Allow me to interject my own general thoughts on the band, which appeared originally in somewhat different form here:

The Dead

I find these lyrics by Don Henley from “Boys of Summer” striking:

    Out on the road today, I saw a Deadhead sticker on a Cadillac,
    A little voice inside my head, said ‘don’t look back,
    You can never look back.’

When Henley wrote “The Boys of Summer’ in 1984, he saw the sticker on the steel as a contradiction of values: a symbolic matter/antimatter collision that obliterated the meaning of both. Henley didn’t realize that his symbol of a dead past was in reality a very powerful symbol of the present and future.

Throughout history, war has been a rallying point for peoples. Leaders have allowed or even encouraged international conflict to escalate into armed confrontation in order to divert attention away from intractable domestic woes. The best way to draw people together is to unite them against a common enemy. The first president Bush’s “War on Drugs” was no accidental title.

The Vietnam War pitted two monumental forces against each other: the newly formed youth culture vs. a people’s ingrained habit of uniting against a common enemy. As I discussed here, youth culture was created by the relative affluence and leisure time of the ’50s and was galvanized by the birth of rock ‘n’ roll.

By the early-60s, the rock and roll rebellion was running out of steam. When the adult world seized upon “The Twist” as a charming and wholesome pastime, the rebellious aspect of rock ‘n’ roll seemed a thing of he past. Even the Queen of England liked the Beatles. What next?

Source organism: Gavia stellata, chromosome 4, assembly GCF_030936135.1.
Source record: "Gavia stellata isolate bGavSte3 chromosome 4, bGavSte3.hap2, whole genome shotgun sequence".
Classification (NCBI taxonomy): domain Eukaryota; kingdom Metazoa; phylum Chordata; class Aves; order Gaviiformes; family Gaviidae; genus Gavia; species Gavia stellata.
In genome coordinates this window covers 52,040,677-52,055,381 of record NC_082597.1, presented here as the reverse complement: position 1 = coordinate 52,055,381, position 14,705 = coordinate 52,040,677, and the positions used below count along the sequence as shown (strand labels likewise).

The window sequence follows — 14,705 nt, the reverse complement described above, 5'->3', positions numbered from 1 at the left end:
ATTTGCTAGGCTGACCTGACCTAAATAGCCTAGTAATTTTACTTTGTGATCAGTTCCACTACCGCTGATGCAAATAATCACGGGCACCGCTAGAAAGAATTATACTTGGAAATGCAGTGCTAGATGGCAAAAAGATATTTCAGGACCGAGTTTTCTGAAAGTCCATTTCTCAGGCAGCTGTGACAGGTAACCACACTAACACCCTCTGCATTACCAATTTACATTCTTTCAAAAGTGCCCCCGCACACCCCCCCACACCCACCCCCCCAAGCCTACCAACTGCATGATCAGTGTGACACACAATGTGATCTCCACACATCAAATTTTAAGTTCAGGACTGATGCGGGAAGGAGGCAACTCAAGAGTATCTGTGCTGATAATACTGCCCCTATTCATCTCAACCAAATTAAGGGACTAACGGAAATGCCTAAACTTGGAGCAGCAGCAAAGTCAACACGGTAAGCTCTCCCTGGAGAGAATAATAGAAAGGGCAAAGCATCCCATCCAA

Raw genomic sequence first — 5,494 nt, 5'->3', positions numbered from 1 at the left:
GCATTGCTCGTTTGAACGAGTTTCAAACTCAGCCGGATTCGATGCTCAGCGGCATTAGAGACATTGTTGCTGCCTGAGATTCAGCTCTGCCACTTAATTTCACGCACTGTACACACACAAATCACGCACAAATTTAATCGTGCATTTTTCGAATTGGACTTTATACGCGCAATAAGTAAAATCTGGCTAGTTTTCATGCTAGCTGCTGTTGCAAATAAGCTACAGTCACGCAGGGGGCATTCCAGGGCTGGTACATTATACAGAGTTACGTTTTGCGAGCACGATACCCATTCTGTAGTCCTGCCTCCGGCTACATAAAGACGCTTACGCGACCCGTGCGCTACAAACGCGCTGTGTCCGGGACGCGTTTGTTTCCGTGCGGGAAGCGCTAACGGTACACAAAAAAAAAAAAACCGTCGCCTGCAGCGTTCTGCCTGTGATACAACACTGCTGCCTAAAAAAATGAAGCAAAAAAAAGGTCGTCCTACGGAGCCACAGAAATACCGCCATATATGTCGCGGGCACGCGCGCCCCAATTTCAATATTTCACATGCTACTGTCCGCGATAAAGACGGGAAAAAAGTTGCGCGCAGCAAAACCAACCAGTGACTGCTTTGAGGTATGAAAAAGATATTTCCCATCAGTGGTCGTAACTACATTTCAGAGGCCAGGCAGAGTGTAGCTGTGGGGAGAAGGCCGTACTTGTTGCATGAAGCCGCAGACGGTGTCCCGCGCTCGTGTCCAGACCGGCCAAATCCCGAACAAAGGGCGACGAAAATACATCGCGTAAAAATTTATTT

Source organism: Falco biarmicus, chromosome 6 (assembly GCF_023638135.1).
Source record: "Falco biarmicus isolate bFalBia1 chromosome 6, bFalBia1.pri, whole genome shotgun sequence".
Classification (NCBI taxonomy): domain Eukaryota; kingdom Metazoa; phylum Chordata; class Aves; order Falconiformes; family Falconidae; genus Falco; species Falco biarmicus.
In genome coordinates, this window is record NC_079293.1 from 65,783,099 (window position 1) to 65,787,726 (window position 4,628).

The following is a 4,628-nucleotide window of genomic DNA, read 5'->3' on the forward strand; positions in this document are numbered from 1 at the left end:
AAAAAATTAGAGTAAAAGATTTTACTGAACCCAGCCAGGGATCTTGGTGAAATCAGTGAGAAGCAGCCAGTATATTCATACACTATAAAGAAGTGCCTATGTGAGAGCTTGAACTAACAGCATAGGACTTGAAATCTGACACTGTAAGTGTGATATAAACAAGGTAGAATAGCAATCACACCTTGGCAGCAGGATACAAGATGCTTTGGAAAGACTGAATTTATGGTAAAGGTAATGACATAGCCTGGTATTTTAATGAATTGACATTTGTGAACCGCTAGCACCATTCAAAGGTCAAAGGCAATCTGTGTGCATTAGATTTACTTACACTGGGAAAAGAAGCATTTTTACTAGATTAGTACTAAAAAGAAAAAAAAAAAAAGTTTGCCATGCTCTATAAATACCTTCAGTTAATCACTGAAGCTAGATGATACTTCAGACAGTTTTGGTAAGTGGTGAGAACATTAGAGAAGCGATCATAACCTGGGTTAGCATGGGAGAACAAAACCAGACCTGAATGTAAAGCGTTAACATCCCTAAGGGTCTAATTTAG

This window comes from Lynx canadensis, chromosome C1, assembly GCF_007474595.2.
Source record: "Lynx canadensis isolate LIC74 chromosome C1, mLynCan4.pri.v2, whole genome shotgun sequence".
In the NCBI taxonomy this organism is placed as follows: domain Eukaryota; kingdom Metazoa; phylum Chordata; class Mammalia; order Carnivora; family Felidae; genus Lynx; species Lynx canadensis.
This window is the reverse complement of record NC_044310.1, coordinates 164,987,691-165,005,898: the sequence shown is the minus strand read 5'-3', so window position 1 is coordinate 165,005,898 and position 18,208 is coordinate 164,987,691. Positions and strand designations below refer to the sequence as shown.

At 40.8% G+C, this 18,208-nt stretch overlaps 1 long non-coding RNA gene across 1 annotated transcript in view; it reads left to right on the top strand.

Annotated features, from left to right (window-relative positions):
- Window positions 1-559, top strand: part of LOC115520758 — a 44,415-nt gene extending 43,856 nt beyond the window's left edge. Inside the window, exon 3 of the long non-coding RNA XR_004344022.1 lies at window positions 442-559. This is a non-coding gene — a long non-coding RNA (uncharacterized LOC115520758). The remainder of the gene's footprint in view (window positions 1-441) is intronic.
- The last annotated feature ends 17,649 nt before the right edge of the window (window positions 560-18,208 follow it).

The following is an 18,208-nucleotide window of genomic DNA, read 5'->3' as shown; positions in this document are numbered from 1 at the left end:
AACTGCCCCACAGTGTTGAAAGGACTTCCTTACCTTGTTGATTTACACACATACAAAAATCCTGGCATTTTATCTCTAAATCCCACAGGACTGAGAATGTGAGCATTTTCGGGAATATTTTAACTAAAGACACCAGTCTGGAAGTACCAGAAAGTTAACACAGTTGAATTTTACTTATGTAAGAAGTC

The Vietnam War appeared to restoke the boilers of rebellion. The war was a perfect polarizer: it had no clear objective, our help was not particularly appreciated by the Vietnamese, it was far away, it cost many lives, and it was involuntary (the military has since learned that voluntary warriors are happy warriors). The old made the decisions, the young died.

As obvious as all of this seemed to the young and their sympathizers, war still held its old meaning to their parents and grandparents. To the elders, war was still a rallying point, and support of it a civic duty. War still meant WWII, or WWI: wars that required national unity merely to be survived. War was us (good), vs. them (bad). Nothing else mattered. To question this particular war was to question all wars, and if war wasn’t a rallying point, then what good was it? And war had to be good for something, because it cost so much.